What are Capital Goods?
Capital goods are tangible assets that one business produces that is in turn used by a second business to produce consumer goods or services. Capital goods include tangible assets, such as buildings, machinery, equipment, vehicles, and tools that an organization uses to produce goods or services.
Understanding Capital Goods
Capital goods are tangible assets that an organization uses to produce goods or services such as office buildings, equipment, and machinery. Consumer goods are the end result of this production process. Manufacturers of automobiles, aircraft, and machinery fall within the capital goods sector because their products are subsequently used by companies involved in manufacturing, shipping, and providing other services.
Capital goods that a business does not consume within a single year of production cannot be entirely deducted as business expenses in the year of their purchase. Instead, they must be depreciated over the course of their useful lives, with the business taking partial tax deductions spread over the years that the capital goods are in use. This is done through accounting techniques such as depreciation and depletion.
Depreciation accounts for the annual loss of the tangible asset’s value during the course of its useful life. Depletion is an accounting technique utilized for spreading out the cost of natural resources as they are used by a business. Depletion can be calculated by using either cost depletion or percentage depletion.
For example, when deducting the cost of standing timber, taxpayers must use the cost depletion technique, based on the total number of recoverable units and the number of units sold during the tax year. Percentage depletion assesses the cost of the materials as a percentage of the company’s gross income during a given year.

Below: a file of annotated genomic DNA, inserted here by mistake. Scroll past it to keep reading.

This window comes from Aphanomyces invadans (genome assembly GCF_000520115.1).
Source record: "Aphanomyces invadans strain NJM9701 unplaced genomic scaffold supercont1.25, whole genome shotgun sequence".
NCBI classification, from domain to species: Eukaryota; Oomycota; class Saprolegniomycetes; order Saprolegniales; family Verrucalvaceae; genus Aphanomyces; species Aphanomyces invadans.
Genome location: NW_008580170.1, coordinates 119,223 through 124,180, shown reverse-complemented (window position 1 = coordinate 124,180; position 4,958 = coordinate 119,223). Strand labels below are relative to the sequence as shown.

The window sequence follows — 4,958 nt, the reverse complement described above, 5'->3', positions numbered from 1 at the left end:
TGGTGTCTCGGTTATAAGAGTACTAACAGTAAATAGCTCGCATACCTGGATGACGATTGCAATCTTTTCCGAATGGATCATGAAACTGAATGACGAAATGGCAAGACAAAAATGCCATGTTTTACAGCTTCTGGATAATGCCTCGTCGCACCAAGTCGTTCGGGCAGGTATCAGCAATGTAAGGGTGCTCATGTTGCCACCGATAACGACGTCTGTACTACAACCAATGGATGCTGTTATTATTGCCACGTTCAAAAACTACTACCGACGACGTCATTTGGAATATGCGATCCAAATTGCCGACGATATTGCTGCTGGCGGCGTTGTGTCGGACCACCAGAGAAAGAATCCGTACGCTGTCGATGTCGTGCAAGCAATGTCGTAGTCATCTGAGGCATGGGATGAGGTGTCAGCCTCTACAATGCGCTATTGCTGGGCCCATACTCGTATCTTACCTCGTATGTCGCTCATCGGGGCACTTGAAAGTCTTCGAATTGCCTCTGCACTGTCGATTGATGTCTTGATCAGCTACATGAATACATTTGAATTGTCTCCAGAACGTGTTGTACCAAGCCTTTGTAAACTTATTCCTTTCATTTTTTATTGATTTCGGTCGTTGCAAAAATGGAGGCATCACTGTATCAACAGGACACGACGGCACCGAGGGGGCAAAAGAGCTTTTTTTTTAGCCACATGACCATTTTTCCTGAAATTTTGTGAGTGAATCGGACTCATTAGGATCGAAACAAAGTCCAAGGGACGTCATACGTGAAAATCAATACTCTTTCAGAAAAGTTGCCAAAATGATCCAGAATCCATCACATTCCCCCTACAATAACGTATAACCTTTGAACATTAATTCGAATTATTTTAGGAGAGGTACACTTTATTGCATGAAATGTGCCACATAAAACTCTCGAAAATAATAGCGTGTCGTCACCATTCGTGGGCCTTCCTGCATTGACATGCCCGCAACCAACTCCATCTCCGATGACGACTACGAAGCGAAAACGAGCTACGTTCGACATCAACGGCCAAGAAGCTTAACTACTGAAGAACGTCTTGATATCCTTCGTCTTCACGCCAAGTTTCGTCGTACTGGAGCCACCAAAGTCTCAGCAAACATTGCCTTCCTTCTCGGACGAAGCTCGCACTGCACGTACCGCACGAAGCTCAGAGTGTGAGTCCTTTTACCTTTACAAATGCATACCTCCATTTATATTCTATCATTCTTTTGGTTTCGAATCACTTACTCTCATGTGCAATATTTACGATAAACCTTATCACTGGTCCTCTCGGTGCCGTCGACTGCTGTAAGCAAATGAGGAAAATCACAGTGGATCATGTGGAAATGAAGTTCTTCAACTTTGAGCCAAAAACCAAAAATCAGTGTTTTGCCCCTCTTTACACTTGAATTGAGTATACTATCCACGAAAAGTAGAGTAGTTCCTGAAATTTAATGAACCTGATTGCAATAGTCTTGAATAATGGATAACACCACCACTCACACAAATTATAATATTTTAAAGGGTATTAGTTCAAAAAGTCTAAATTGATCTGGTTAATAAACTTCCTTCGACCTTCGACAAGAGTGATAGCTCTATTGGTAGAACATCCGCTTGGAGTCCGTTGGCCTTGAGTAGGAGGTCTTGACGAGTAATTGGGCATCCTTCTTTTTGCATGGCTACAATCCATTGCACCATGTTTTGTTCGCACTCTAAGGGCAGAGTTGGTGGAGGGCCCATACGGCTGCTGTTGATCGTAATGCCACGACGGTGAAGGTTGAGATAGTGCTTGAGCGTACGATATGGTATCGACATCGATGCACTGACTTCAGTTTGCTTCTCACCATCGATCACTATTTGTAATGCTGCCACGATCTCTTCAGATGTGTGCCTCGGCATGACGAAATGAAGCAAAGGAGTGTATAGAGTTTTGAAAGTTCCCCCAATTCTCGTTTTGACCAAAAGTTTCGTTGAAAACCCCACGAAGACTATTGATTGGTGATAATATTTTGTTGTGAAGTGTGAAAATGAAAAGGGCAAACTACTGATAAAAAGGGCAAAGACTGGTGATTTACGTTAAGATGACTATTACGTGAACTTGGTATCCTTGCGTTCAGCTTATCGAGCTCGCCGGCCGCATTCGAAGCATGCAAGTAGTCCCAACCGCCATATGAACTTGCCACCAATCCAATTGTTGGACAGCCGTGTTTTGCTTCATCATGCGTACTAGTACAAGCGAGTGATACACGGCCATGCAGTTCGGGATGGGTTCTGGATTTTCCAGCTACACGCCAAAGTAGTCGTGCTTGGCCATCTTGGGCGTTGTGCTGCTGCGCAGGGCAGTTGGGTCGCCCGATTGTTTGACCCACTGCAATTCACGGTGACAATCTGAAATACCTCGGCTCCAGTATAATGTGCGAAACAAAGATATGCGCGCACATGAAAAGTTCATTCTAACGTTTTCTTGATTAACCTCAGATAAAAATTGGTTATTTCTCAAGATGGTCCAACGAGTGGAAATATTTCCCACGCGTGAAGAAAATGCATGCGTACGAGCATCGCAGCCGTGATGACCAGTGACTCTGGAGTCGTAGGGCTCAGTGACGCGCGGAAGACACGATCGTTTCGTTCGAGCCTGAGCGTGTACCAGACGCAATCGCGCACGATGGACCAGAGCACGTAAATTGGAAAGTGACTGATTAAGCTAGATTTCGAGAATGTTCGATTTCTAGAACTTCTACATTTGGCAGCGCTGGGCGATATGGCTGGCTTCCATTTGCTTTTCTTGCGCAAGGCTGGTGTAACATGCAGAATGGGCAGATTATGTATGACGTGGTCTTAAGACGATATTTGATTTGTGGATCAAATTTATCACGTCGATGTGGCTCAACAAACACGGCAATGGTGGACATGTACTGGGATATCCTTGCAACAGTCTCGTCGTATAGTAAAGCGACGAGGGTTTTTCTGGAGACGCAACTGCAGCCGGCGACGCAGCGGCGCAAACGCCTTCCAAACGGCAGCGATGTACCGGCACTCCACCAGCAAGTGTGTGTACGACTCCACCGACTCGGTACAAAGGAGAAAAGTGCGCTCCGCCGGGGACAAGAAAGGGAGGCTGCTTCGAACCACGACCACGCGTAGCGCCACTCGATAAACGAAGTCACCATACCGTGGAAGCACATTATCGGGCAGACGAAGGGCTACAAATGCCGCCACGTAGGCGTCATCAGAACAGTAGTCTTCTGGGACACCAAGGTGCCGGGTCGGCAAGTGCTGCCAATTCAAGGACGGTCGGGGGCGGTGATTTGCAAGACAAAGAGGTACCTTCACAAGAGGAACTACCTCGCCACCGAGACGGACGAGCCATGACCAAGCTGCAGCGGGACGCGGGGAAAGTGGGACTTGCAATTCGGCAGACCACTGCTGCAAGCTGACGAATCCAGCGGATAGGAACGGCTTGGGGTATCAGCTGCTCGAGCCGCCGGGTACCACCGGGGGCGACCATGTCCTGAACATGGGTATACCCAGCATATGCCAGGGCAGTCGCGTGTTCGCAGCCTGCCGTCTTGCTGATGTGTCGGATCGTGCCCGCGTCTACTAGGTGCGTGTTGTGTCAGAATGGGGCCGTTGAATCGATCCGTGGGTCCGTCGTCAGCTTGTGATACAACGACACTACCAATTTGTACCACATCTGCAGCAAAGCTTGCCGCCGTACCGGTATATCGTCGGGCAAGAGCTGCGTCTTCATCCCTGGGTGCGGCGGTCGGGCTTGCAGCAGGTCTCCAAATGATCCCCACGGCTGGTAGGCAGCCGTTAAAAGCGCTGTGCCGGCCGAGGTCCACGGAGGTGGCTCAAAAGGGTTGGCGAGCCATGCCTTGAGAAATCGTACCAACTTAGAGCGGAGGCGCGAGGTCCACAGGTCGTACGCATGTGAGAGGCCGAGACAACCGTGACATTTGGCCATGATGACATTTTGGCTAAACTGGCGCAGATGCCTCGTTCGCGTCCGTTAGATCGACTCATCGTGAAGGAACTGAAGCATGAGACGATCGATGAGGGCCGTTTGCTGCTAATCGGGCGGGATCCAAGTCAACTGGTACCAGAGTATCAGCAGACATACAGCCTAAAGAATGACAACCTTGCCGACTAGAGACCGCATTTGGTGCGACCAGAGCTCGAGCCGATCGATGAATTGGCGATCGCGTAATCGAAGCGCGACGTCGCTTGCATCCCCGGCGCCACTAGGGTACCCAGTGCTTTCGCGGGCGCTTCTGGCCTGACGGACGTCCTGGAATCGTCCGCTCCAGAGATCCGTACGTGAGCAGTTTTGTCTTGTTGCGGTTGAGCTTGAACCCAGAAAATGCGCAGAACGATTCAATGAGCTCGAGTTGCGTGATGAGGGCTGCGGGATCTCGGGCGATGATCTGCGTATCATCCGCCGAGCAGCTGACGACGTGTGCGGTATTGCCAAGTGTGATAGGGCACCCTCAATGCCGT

Types of Capital Goods
Capital goods are not necessarily fixed assets, such as machinery and manufacturing equipment. The industrial electronics industry produces a wide variety of devices which are capital goods. These range from small wire harness assemblies to air purifying respirators and high-resolution digital imaging systems. Capital goods are also produced for service businesses. Hair clippers used by hair stylists, paint used by painters, and musical instruments played by musicians are among the many types of capital goods purchased by service providers.
Core capital goods are a class of capital goods which excludes aircrafts and goods produced for the Defense Department, such as automatic rifles and military uniforms. The Census Bureau’s monthly Advance Report on Durable Goods Orders includes data on purchases of core capital goods, also known as Core CAPEX, for capital expenditure. This information is closely followed as a forward-looking indicator on the degree to which businesses plan to expand. Durable goods are products with an expected useful life of at least three years.